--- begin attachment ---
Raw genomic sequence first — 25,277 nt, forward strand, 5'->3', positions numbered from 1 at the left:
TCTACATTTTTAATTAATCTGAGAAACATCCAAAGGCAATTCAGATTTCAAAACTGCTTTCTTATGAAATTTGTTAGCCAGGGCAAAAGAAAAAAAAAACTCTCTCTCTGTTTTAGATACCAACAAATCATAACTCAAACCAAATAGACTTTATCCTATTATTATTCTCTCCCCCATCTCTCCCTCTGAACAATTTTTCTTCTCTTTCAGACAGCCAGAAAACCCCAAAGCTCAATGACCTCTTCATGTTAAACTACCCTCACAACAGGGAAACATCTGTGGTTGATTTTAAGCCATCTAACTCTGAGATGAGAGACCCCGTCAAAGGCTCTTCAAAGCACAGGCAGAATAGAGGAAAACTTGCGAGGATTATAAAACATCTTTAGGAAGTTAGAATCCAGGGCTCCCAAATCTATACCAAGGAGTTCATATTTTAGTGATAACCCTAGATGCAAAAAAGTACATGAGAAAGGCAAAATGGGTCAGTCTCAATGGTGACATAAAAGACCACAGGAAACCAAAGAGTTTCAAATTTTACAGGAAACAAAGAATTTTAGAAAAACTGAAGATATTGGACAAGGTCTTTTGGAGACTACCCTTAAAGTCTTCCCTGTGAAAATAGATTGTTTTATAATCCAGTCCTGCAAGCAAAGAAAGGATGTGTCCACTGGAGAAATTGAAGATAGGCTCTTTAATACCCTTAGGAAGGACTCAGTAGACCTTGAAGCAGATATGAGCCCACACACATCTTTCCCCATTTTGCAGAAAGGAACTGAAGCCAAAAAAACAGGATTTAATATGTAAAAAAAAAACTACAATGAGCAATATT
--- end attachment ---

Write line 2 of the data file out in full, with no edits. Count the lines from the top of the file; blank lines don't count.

TCTACATTTTTAATTAATCTGAGAAACATCCAAAGGCAATTCAGATTTCAAAACTGCTTTCTTATGAAATTTGTTAGCCAGGGCAAAAGAAAAAAAAAACTCTCTCTCTGTTTTAGATACCAACAAATCATAACTCAAACCAAATAGACTTTATCCTATTATTATTCTCTCCCCCATCTCTCCCTCTGAACAATTTTTCTTCTCTTTCAGACAGCCAGAAAACCCCAAAGCTCAATGACCTCTTCATGTTAAACTACCCTCACAACAGGGAAACATCTGTGGTTGATTTTAAGCCATCTAACTCTGAGATGAGAGACCCCGTCAAAGGCTCTTCAAAGCACAGGCAGAATAGAGGAAAACTTGCGAGGATTATAAAACATCTTTAGGAAGTTAGAATCCAGGGCTCCCAAATCTATACCAAGGAGTTCATATTTTAGTGATAACCCTAGATGCAAAAAAGTACATGAGAAAGGCAAAATGGGTCAGTCTCAATGGTGACATAAAAGACCACAGGAAACCAAAGAGTTTCAAATTTTACAGGAAACAAAGAATTTTAGAAAAACTGAAGATATTGGACAAGGTCTTTTGGAGACTACCCTTAAAGTCTTCCCTGTGAAAATAGATTGTTTTATAATCCAGTCCTGCAAGCAAAGAAAGGATGTGTCCACTGGAGAAATTGAAGATAGGCTCTTTAATACCCTTAGGAAGGACTCAGTAGACCTTGAAGCAGATATGAGCCCACACACATCTTTCCCCATTTTGCAGAAAGGAACTGAAGCCAAAAAAACAGGATTTAATATGTAAAAAAAAAACTACAATGAGCAATATT